Little's horn seems to be one main reason that so many critics label the band -- wrongly, in my view -- as having a "Southwestern" sound. They see the Tucson connection in the bio and hear Spanish vocals and a horn, and they think that equals mariachi or ranchera. To these ears, though, Little's horn licks sound more like Cuban jazz than Mexican folk, and Ani's singing style and accent are not Mexican. Her stay in Arizona lasted only a year.
There's also the sheer, anarchic danceability of this band, which seems a far cry from the more formal types of Mexican music Americans consider Southwestern. In an interview with the Athens, Georgia alt-weekly The Flagpole, Verene likened his role in the band to that of a club DJ. "Cordero is capable of getting an entire room dancing, which is really different for the drummer. It's a big commitment, like when a DJ has the room going and he has to work hard not to drop them."
"It's a challenge for sure, because we have slow songs too, and we have to figure out where to put them in where they won't be a bummer," agrees Ani. "But people do eventually need a break, and hopefully they are receptive to the message of the songs. So for us, the slow songs give us a chance to have lyrics that are more introspective."
Immigration is one of the things that Ani thinks all Americans should be thinking about right now. "I find it completely to be one of the most important issues on the table in this country right now, up there with the war," she says. "I live in New York, which is a city of immigrants, and it has always been important to me. In fact, when I finish being a rock and roller I want to study immigration law and be an immigration attorney. When I'm 50 or 55, that's my plan for a second life."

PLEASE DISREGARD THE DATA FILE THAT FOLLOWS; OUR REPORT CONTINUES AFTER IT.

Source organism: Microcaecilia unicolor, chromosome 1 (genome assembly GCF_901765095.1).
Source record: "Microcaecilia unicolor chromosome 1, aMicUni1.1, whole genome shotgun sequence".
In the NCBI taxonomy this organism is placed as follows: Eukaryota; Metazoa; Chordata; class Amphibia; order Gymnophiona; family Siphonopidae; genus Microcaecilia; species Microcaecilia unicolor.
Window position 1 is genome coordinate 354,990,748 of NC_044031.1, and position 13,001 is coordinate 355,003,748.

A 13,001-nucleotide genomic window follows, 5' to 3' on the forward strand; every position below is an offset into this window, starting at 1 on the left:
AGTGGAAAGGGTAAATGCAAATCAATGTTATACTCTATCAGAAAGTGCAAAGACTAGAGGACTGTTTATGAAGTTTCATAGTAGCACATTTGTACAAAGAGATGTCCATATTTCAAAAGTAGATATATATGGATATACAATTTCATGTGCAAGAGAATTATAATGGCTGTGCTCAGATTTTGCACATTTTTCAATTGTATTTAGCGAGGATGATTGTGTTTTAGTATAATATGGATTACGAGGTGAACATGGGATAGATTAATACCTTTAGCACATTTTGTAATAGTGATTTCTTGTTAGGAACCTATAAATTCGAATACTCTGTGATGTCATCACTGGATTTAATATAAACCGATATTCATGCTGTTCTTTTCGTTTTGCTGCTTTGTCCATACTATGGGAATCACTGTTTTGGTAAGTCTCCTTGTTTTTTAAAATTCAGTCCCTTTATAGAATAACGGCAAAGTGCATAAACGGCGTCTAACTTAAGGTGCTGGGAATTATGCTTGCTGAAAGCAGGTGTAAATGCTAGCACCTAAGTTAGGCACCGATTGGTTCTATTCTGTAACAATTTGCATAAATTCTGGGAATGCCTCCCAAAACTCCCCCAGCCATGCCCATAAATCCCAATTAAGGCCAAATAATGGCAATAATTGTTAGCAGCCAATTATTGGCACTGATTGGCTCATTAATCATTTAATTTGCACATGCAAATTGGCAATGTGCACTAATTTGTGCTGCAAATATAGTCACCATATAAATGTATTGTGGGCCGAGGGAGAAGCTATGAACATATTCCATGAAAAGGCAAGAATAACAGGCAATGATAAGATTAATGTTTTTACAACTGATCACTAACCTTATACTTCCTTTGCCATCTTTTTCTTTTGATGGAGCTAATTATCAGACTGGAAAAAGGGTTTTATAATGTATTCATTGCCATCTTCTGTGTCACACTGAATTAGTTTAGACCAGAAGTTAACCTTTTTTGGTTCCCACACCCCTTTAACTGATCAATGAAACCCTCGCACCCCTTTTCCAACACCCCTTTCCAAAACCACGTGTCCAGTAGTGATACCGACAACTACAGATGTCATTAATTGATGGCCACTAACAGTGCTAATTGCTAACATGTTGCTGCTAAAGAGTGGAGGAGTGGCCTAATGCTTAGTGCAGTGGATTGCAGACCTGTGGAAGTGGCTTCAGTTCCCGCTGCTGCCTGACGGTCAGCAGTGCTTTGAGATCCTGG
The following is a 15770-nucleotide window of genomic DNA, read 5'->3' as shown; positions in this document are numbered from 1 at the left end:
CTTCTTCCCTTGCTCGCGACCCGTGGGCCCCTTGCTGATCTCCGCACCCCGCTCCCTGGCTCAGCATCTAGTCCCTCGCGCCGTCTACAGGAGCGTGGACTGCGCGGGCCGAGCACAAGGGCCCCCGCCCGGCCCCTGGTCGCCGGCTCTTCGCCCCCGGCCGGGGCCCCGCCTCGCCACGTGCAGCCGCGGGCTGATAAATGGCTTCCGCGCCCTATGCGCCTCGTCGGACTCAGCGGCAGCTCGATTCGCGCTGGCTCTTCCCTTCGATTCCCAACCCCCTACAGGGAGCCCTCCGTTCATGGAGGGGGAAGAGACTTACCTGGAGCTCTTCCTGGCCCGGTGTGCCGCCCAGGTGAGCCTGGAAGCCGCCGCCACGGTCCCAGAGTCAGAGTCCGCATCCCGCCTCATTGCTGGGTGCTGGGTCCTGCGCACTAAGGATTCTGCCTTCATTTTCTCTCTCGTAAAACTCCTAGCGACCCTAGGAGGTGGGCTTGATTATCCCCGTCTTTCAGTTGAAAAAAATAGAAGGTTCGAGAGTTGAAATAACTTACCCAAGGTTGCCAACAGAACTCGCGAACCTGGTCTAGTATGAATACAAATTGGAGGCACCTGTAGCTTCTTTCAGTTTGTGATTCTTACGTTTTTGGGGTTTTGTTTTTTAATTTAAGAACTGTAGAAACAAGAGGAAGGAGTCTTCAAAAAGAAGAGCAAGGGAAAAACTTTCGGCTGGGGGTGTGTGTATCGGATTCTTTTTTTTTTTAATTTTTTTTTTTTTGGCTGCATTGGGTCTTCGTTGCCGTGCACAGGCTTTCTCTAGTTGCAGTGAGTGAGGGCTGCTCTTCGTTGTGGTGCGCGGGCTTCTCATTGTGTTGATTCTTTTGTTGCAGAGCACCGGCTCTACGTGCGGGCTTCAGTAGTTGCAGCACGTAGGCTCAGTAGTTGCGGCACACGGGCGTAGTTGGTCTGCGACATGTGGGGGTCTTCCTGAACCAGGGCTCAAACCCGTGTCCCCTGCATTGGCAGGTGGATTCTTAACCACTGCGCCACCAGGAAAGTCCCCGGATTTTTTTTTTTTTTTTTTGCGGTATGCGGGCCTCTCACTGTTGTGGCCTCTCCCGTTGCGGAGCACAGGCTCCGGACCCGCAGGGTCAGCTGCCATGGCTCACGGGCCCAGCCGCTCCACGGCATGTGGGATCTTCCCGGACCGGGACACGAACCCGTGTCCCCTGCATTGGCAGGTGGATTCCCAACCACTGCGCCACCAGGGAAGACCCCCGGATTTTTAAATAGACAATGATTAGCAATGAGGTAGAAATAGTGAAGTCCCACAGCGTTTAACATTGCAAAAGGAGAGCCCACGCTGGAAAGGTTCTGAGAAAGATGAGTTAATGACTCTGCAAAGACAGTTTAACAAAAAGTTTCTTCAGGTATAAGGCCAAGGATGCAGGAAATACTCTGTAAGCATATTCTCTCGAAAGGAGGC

Ani says she could talk about the Sensenbrenner legislation "for days," and not in favor of it, either. "I can't believe the legislation that passed the House and the little coverage the protests are getting in the national media. Everybody should write their representatives and march if they can. I know there's a rough plan for immigrants to strike on May 1, but I don't know if that's an economically possible thing. If you are an illegal immigrant, you are often in a precarious situation anyway, and to risk your job is very dangerous. But it would be so cool if everybody did, because it is the engine of the economy."
And so En Este Momento, the title of the band's current record, is fortuitous on many levels. "It refers to this moment in history," Ani says. "The message of the song is that politics in this moment in history in this country are so out of line, and we have to take control back -- the direction this country is going in, the legislation that's being passed, the wars we're fighting, the image we're giving. Do anything you can to make sure your voice is heard. It's really close to my heart -- I really think this is the worst government we've had since Hoover, and I don't think enough people realize how bad it is."
Just like there are apparently plenty of people who don't realize how well beer and tequila go together.